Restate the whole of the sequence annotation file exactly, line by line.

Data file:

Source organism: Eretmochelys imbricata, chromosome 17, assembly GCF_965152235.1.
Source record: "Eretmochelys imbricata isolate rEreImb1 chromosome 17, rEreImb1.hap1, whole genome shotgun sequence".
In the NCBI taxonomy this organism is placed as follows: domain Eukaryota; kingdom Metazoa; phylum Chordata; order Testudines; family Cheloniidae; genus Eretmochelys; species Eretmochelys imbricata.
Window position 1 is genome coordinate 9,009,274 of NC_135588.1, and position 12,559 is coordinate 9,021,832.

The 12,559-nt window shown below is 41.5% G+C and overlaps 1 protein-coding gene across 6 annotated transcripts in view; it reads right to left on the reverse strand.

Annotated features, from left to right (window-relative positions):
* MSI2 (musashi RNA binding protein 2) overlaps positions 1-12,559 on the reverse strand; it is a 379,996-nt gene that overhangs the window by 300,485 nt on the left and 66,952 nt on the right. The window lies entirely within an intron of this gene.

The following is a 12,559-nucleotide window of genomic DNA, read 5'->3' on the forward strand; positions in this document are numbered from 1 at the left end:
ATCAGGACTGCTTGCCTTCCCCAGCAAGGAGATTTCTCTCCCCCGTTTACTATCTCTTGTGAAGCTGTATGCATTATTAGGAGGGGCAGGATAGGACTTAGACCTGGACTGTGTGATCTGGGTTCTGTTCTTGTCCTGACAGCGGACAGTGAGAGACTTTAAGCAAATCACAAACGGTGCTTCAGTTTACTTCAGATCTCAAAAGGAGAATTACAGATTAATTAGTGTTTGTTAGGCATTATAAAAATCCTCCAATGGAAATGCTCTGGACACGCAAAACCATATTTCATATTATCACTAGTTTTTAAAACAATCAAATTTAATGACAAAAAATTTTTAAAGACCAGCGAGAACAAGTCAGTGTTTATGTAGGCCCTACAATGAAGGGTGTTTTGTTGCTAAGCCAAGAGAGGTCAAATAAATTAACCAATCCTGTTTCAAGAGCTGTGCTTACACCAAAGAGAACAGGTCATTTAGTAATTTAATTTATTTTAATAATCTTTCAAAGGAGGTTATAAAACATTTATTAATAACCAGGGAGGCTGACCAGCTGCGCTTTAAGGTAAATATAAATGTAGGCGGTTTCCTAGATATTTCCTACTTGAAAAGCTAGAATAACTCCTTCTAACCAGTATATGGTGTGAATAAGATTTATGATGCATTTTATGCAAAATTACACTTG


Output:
Source organism: Eretmochelys imbricata, chromosome 17, assembly GCF_965152235.1.
Source record: "Eretmochelys imbricata isolate rEreImb1 chromosome 17, rEreImb1.hap1, whole genome shotgun sequence".
In the NCBI taxonomy this organism is placed as follows: domain Eukaryota; kingdom Metazoa; phylum Chordata; order Testudines; family Cheloniidae; genus Eretmochelys; species Eretmochelys imbricata.
Window position 1 is genome coordinate 9,009,274 of NC_135588.1, and position 12,559 is coordinate 9,021,832.

The 12,559-nt window shown below is 41.5% G+C and overlaps 1 protein-coding gene across 6 annotated transcripts in view; it reads right to left on the reverse strand.

Annotated features, from left to right (window-relative positions):
* MSI2 (musashi RNA binding protein 2) overlaps positions 1-12,559 on the reverse strand; it is a 379,996-nt gene that overhangs the window by 300,485 nt on the left and 66,952 nt on the right. The window lies entirely within an intron of this gene.

The following is a 12,559-nucleotide window of genomic DNA, read 5'->3' on the forward strand; positions in this document are numbered from 1 at the left end:
ATCAGGACTGCTTGCCTTCCCCAGCAAGGAGATTTCTCTCCCCCGTTTACTATCTCTTGTGAAGCTGTATGCATTATTAGGAGGGGCAGGATAGGACTTAGACCTGGACTGTGTGATCTGGGTTCTGTTCTTGTCCTGACAGCGGACAGTGAGAGACTTTAAGCAAATCACAAACGGTGCTTCAGTTTACTTCAGATCTCAAAAGGAGAATTACAGATTAATTAGTGTTTGTTAGGCATTATAAAAATCCTCCAATGGAAATGCTCTGGACACGCAAAACCATATTTCATATTATCACTAGTTTTTAAAACAATCAAATTTAATGACAAAAAATTTTTAAAGACCAGCGAGAACAAGTCAGTGTTTATGTAGGCCCTACAATGAAGGGTGTTTTGTTGCTAAGCCAAGAGAGGTCAAATAAATTAACCAATCCTGTTTCAAGAGCTGTGCTTACACCAAAGAGAACAGGTCATTTAGTAATTTAATTTATTTTAATAATCTTTCAAAGGAGGTTATAAAACATTTATTAATAACCAGGGAGGCTGACCAGCTGCGCTTTAAGGTAAATATAAATGTAGGCGGTTTCCTAGATATTTCCTACTTGAAAAGCTAGAATAACTCCTTCTAACCAGTATATGGTGTGAATAAGATTTATGATGCATTTTATGCAAAATTACACTTG